“Treatment typically lasts 45 days,” Dr. Huma Mansouri, director of the facility, tells IPS, beginning with a 10-day period of detoxification.
“After that we proceed to administering daily doses of buprenorphine (a semi-synthetic opioid) since we do not have access to methadone.” When this is inadequate to stop severe withdrawal symptoms – crying, screaming or beating their heads against a wall – staff members resort to “water therapy”: short, cold showers that help patients to relax.
After the first 10 days, medication is limited to daily doses of vitamins. The rest of the time in the facility is spent on rehabilitation, attending awareness sessions on the harmful effects of drug use and classes on different subjects including health, psychology and religion, “because drug use is forbidden in Islam,” Mansouri said.
The women then move into a three-month vocational programme, learning sewing and computer skills, which open up employment opportunities once they leave the centre.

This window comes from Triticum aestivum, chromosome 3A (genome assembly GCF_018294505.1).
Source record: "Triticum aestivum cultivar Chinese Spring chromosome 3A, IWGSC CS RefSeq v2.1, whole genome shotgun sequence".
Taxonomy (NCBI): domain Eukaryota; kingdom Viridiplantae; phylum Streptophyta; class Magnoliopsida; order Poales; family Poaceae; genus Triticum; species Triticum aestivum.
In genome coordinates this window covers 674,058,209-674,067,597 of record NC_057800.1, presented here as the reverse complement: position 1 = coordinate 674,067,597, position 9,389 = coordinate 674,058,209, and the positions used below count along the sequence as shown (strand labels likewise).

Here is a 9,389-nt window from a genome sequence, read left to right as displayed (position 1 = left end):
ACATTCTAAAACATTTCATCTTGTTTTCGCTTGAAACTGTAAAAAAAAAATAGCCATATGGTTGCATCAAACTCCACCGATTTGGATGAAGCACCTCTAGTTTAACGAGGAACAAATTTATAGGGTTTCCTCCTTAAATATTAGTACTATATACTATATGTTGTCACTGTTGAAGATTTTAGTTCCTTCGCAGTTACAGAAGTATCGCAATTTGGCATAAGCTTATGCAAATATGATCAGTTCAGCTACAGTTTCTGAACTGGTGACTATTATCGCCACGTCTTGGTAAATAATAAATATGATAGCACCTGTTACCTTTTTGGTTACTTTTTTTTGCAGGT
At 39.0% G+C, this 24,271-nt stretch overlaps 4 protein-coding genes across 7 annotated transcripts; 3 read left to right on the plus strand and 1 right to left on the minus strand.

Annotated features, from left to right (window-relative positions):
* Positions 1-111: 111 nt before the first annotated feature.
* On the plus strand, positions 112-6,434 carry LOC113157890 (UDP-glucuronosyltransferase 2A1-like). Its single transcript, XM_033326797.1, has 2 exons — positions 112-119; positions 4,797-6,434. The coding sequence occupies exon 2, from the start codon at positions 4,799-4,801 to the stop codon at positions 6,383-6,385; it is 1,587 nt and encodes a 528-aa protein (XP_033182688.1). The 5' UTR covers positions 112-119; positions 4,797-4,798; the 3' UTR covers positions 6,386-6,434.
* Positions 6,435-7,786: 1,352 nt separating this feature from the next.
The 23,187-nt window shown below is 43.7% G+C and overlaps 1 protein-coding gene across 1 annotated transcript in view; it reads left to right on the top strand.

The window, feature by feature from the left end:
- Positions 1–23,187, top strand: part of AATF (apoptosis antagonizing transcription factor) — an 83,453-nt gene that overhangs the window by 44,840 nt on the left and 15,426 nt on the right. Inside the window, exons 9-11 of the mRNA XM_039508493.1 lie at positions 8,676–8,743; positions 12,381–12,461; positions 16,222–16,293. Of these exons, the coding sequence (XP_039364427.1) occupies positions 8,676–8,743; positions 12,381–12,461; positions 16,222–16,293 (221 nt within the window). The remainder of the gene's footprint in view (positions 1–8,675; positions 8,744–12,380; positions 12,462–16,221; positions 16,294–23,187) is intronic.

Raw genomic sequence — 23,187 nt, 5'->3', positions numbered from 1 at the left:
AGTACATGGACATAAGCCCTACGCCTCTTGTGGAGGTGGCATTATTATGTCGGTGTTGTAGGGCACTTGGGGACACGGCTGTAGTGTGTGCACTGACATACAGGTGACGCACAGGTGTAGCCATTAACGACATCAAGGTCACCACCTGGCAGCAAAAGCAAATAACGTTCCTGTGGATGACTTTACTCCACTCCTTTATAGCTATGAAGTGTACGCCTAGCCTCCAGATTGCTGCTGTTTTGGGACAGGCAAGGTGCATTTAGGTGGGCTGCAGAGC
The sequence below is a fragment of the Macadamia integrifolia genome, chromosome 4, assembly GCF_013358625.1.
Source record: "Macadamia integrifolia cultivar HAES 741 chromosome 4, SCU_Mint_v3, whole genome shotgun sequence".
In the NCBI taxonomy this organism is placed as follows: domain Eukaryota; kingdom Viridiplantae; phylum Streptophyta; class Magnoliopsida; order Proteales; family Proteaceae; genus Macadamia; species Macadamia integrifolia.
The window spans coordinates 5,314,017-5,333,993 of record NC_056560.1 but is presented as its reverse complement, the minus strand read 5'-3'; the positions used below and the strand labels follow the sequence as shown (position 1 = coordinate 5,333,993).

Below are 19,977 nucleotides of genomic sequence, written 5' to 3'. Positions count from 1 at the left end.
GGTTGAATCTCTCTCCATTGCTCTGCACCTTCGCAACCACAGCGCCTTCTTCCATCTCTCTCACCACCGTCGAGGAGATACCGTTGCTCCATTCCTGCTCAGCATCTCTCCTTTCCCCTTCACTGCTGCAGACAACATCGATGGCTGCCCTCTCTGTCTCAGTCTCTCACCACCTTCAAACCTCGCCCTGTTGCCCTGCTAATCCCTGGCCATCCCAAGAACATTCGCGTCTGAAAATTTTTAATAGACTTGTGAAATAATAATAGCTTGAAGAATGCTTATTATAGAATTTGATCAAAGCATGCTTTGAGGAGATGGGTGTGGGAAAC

Not all of the women have a place to go after being discharged. Some are abandoned by their families as a result of their addiction and have no way of supporting themselves. Whenever possible, the centre hires its old patients to work as cleaners in the facility.
To date, the centre has treated over 1,100 women, of which “only 145 have relapsed,” according to Storai.
But the vast majority of women in Afghanistan have no access to such treatment, and often live out their days in a cycle of violence and poverty made worse by their addiction.
According to a survey conducted by the United Nations Office on Drugs and Crime (UNODC) in 2010, the last time such data were gathered, roughly one million Afghans between the ages of 15 and 64 were addicted to drugs, or three percent of the population of 35 million.
An estimated 120,000 of these addicts are women, and over 60,000 are children.
Experts attribute these dismal figures to numerous factors, including a 40-percent unemployment rate and an increase in poppy cultivation: in 2012, an estimated 154,000 hectares of farmland were dedicated exclusively to poppy.
The UNODC 2013 Afghanistan Opium Risk Assessment says cultivation in the main poppy growing areas – like the southern regions of Helmand and Kandahar, and northern provinces like Herat, Faizabad and Badakhshan – is expected to rise even further in the coming years.